Posts tagged: wind power
Here's a news item from the Associated Press: BOISE, Idaho (AP) ― The owner of a struggling Idaho renewable energy developer who blames utilities for killing his business' projects now blames doping for forcing him to pull his sponsorship money from men's pro cycling. Exergy Development Group Chief Executive Officer James Carkulis says his company will end its three-year support of a men's cycling team. From his Boise offices, Carkulis issued a statement Tuesday accusing the cycling industry of failing to grasp the sport's “scandal and deceit.” Apart from Carkulis' ethical concerns, however, his business has been foundering. Exergy's problems include $323 million in suspended Idaho wind projects, loss of control of a Minnesota wind farm, federal lawsuits targeting it for not meeting financial obligations and the possible cancellation of two biogas-to-power projects amid a dispute with utility Idaho Power Co.
You can read more on this here from Velo News.
Here's a news item from the Associated Press: BOISE, Idaho (AP) ― An Idaho wind developer that's been tardy on some cycling sponsorship bills has made good on more than $27,500 owed Boise for charges related to the Exergy Tour. Boise spokesman Adam Park says Exergy Development Group president James Carkulis delivered the check in person on Thursday, to pay for police, among other things, during the May 24-28 women's professional race. The money includes Exergy's promised $1,000 contribution to a reward for recovering one team's stolen bikes. Parks says Boise is pleased with Carkulis' payment, and looks forward to another race next year. Exergy's tardy payments came as its business has grappled with regulatory uncertainty for Idaho alternative energy projects. The company suspended $323 million in wind projects and faces a federal lawsuit from Virginia's AES Corp. for missing turbine payments.
Here's a news item from the Associated Press: BOISE, Idaho (AP) ― A fight over rules governing Idaho alternative energy is sending out international shockwaves, with a Greek construction company now saying utilities' demands to get out of their contractual obligations to buy power from wind farms are a threat to its business. Athens-based Terna GKA said Wednesday that curtailment will negatively affect its efforts to finance its soon-to-be-completed 138-megawatt Mountain Air facility near Mountain Home. Idaho Power Co. seeks permission from Idaho regulators to shut off wind farms like Terna's when they can get power more cheaply from other sources. With the matter unresolved, lenders are wary their money is at risk. Already, Boise's Exergy Development Group has suspended $323 million worth of projects. The Federal Energy Regulatory Commission has been asked to intervene to protect wind companies from utilities' demands. Click below for a full report from AP reporter John Miller.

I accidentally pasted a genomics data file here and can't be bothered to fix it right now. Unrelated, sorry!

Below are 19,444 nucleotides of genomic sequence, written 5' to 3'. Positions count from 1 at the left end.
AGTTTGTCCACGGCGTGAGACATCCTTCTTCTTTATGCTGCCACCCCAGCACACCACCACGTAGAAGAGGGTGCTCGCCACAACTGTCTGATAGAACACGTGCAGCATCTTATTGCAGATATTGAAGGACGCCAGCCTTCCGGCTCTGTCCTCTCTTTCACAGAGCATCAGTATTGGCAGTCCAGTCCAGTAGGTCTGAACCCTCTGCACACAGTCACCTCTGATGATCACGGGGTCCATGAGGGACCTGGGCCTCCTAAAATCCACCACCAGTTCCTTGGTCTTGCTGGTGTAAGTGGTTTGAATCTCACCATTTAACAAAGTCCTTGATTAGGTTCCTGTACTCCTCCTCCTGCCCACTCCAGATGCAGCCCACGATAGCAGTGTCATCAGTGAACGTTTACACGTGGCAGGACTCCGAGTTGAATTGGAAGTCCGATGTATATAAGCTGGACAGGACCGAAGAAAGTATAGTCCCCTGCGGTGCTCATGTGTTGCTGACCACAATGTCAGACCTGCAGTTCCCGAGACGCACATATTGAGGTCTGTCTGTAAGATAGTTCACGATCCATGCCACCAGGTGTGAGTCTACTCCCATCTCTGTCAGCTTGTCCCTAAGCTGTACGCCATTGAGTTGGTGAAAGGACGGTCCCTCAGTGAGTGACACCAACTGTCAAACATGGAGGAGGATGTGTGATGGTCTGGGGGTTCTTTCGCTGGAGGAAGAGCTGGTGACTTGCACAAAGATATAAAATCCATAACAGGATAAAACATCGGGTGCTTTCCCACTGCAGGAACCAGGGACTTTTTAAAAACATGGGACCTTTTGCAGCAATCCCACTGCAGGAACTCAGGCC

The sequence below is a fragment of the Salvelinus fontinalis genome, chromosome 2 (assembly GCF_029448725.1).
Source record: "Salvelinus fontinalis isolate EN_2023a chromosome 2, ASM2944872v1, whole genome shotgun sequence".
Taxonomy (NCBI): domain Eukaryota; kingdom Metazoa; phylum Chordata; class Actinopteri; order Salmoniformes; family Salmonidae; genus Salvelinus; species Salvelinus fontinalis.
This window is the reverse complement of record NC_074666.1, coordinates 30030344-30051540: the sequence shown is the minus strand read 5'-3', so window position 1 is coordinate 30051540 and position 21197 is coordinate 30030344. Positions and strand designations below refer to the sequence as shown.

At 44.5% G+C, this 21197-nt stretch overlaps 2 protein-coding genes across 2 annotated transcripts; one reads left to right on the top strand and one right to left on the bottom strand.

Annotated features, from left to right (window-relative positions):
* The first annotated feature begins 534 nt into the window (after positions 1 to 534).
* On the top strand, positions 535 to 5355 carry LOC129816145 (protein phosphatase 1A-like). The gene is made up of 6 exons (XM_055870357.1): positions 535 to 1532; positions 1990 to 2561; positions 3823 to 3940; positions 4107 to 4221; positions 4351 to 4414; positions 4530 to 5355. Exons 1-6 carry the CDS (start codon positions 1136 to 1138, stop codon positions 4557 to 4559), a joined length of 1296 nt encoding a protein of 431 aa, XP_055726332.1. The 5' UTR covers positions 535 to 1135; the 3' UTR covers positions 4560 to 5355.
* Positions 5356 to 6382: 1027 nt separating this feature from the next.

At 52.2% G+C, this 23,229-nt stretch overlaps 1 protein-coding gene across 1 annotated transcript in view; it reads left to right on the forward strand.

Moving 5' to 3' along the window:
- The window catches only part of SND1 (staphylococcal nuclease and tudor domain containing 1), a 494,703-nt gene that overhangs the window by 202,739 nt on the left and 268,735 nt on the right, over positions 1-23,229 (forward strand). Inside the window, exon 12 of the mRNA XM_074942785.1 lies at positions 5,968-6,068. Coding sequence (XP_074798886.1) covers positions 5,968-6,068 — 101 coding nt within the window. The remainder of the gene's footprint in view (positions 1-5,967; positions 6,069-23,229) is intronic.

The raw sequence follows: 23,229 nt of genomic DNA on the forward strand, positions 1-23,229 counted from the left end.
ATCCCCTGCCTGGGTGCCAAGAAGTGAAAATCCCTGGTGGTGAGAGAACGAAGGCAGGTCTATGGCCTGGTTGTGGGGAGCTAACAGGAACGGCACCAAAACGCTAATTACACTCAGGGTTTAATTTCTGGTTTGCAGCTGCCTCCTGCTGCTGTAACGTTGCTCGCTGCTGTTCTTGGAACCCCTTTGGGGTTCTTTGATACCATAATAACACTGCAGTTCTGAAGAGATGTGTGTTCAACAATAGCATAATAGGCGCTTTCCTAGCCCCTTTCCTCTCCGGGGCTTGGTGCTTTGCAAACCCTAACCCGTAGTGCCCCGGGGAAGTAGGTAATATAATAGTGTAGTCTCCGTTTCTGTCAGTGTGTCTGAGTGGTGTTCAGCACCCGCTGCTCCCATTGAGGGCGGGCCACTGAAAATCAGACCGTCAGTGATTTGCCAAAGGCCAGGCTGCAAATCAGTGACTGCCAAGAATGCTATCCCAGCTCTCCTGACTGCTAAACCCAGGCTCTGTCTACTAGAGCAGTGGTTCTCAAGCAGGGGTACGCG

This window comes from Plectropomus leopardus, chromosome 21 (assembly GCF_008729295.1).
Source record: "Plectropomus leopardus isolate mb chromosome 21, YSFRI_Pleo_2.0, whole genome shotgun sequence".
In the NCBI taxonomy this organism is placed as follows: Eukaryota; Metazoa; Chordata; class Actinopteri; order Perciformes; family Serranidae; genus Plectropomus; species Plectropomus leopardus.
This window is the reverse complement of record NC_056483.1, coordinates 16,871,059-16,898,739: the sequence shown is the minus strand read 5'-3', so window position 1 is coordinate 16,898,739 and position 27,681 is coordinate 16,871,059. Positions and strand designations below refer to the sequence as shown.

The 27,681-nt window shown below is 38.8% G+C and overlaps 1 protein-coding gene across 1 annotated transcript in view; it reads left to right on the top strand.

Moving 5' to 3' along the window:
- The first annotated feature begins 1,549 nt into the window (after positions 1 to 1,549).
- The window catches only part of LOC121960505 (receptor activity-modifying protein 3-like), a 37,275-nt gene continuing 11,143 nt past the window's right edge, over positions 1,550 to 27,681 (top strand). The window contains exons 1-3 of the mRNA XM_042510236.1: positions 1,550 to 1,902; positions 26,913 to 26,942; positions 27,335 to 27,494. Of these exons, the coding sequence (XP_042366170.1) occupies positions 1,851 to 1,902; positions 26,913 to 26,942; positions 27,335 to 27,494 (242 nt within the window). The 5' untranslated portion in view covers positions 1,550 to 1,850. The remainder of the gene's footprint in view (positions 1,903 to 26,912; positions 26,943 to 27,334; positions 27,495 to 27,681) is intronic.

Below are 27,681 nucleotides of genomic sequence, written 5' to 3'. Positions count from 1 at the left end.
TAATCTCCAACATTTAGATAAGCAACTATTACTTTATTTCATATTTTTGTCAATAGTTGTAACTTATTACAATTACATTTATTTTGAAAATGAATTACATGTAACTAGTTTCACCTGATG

Despite high hopes, Idaho's renewable energy sector has had a rough ride, reports the Associated Press, with major projects that the state enthusiastically touted ending up mothballed or killed, from Hoku Corp.'s $400 million Pocatello solar polysilicon plant to Micron Technology's solar energy venture, Transform Solar. Click below for a full report from AP reporter John Miller.
Big hearings at the Idaho Public Utilities Commission next week are expected to attract a crowd of lawyers, utility executives and environmentalists, the AP reports, as the PUC weighs how to set the course for Idaho's renewable energy industry for years to come. “These issues have been going on since 2005,” said Gene Fadness, PUC spokesman. Commissioners “are more than ready to have all the parties come to some sort of agreement.”
Among the points of dispute: How to set the price utilities must pay renewables developers for their power; whether utilities can refuse to buy power from alternative projects when relatively few people are using electricity; and who has the rights to lucrative environmental credits that accompany renewable energy projects - the utilities or the renewables developers. Click below for a full report from AP reporter John Miller.